And you’re done! Now you just need to run jupyter by typing jupyter notebook on the command line and it should launch a new tab in your browser (it takes about a minute on my machine, it seems). Then you can select a new file using the Mathematica kernel:

Finally, here’s a youtube vid of me using it (showing how to model a 10-pendula)

Your thoughts?

I’d love to hear your thoughts. Here are some starters for you:

  • This is cool! My favorite part is . . .
  • This is dumb. The dumbest part is . . .
  • Why don’t you italicize Mathematica?
  • Can it do Manipulate commands? (sort of)
  • Can it access the curated data? (haven’t tried yet)
  • Why didn’t you do an 11-pendulum? Jerk
  • I can do all this a lot easier with scipy, loser.
  • Can you write this up for Mac users?

About Andy Rundquist

Professor of physics at Hamline University in St. Paul, MN
This entry was posted in computational data science, mathematica, programming, teaching. Bookmark the permalink.

11 Responses to Mathematica for free

  1. This is awesome! I can confirm these steps just worked for me on a Mac and with an Anaconda installation.

    • Andy Rundquist says:

      That’s so great! I’m glad it worked with Anaconda. I finally just gave up and went with this route. Hope you’re enjoying it!

  2. bretbenesh says:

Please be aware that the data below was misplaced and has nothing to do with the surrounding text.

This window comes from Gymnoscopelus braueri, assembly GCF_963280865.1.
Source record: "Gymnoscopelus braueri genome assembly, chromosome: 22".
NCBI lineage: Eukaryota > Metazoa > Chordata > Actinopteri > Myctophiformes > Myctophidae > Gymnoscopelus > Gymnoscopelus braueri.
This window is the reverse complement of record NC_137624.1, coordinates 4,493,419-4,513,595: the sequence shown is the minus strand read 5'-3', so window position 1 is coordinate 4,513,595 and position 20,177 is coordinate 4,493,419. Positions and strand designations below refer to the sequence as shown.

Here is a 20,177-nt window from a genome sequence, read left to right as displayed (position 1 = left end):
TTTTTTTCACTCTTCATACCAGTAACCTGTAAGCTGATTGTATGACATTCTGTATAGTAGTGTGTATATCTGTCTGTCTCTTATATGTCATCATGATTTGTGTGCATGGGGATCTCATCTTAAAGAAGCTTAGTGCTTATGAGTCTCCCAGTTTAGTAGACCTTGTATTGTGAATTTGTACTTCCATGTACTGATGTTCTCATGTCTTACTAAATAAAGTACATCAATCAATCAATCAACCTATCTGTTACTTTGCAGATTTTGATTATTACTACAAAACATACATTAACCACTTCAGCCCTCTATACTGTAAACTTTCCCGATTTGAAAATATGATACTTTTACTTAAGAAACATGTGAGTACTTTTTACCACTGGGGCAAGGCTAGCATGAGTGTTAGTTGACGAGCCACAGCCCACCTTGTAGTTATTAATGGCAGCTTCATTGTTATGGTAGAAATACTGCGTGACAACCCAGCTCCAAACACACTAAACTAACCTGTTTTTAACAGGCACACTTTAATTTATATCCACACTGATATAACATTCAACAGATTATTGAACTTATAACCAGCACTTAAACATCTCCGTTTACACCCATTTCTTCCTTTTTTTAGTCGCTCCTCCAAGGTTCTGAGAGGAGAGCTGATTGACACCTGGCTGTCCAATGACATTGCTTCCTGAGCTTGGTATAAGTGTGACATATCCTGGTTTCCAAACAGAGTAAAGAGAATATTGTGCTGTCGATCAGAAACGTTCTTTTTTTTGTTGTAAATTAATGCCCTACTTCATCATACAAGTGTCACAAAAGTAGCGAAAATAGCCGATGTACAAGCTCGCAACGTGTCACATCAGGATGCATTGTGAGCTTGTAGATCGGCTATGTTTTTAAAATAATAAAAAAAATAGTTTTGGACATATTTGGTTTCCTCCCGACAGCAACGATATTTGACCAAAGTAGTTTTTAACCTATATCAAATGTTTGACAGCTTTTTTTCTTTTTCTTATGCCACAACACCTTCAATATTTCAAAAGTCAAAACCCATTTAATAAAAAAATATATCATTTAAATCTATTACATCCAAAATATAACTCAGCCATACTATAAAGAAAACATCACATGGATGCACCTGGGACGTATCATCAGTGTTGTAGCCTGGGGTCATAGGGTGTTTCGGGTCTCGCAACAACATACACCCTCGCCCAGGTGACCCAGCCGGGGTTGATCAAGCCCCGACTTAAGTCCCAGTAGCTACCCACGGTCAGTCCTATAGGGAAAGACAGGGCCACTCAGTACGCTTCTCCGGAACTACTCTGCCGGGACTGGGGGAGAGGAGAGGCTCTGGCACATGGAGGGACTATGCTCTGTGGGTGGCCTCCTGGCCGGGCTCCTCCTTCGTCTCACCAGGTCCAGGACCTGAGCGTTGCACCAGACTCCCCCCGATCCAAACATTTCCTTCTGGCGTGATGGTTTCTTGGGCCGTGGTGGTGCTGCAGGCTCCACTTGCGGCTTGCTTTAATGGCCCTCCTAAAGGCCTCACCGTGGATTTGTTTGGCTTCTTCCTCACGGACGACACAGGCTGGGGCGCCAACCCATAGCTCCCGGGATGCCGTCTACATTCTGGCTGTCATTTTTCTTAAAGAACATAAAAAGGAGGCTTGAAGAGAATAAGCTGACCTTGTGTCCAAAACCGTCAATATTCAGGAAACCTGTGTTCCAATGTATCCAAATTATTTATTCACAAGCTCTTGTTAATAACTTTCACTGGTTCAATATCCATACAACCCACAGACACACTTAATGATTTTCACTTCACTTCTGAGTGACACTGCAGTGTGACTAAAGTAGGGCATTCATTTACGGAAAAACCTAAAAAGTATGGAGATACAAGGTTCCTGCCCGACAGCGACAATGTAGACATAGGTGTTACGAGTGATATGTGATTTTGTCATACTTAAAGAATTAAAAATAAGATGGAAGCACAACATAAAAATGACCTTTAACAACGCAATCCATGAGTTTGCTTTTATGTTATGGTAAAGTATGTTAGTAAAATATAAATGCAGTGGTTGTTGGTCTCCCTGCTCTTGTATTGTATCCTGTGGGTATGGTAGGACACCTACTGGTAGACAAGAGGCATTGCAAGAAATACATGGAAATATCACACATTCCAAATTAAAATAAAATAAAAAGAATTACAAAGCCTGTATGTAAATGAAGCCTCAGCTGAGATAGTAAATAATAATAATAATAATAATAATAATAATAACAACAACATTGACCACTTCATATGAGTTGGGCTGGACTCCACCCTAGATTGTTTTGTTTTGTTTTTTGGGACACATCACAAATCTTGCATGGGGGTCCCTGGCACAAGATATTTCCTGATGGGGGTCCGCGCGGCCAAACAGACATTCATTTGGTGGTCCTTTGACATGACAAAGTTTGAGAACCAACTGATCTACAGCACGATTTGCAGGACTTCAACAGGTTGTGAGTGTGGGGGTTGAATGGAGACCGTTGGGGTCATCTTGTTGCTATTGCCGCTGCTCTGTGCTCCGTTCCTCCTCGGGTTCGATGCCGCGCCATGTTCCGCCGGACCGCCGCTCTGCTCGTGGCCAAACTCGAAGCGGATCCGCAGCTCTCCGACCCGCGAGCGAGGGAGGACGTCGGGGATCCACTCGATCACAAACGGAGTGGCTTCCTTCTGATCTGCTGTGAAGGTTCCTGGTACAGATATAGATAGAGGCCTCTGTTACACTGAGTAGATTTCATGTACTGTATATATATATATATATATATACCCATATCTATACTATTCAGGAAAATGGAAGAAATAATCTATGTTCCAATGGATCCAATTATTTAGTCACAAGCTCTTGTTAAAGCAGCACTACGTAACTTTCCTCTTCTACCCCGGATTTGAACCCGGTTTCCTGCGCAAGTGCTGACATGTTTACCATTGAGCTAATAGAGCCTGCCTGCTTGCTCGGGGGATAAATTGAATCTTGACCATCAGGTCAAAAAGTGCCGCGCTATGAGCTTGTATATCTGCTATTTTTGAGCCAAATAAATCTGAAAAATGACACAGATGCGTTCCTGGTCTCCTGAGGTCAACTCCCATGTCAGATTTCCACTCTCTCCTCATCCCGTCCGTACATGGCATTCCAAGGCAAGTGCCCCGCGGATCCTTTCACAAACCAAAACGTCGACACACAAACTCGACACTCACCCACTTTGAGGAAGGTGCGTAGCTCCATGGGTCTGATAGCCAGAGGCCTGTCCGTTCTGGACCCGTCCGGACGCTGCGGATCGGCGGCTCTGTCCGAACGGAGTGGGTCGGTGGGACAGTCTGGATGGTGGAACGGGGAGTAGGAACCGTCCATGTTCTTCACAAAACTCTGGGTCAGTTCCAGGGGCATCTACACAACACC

This is an extremely valuable post. Thank you!

    • Andy Rundquist says:

      You’re most welcome! Were you using Jupyter with your sabbatical last year?

      • bretbenesh says:

        Yes! It is one of my favorite bits of free software out there.

        I have always stayed away from Mathematica for the reason you said—students are unlikely to have access to it after graduation. Your post makes it possible for me to even considering using Mathematica.

  3. Wilson Kins says:

    Another way to get Mathematica for free is to buy a Rapberry Pi. You can install the GUI and the CLI versions. I suggest that unless you have a Pi 4, you stick with the CLI. The Pi 4 will run the GUI version, but it is slow.

  4. Pingback: Constraint forces for path in 3D | SuperFly Physics

  5. Matt says:

    This is a pretty great tutorial. I got pretty far. I’m personally a Pycharm user and I got the environment to work inside my project file so it can all be zipped up and loaded onto another system.

    One issue I’m getting is the Jupyter Notebook loses connection to the Wolfram kernel running inside my venv environment. That and the fact that I suck using both, I can’t get those clean looking graphs to show. But still, great idea and worthy of sucking down a ton of time as I try to figure out how to get it to work cleanly in Pycharm.

    • Andy Rundquist says:

      I’ve never used pycharm, looks cool. One funny thing about my setup is that I still haven’t bothered to figure out how to work anywhere outside of the …\AppData\Local\Programs\Python\Python3.1 folder. A pain to constantly have to navigate there that I’m still bearing.

      • Matt says:

        The only added benefit to working inside your virtual environment for Pycharm is to be able to share all the files and move them from one machine to the other. I’m going to see if I can zip it and move it to my work pc for ease of setting it up on all machines I want to use it on.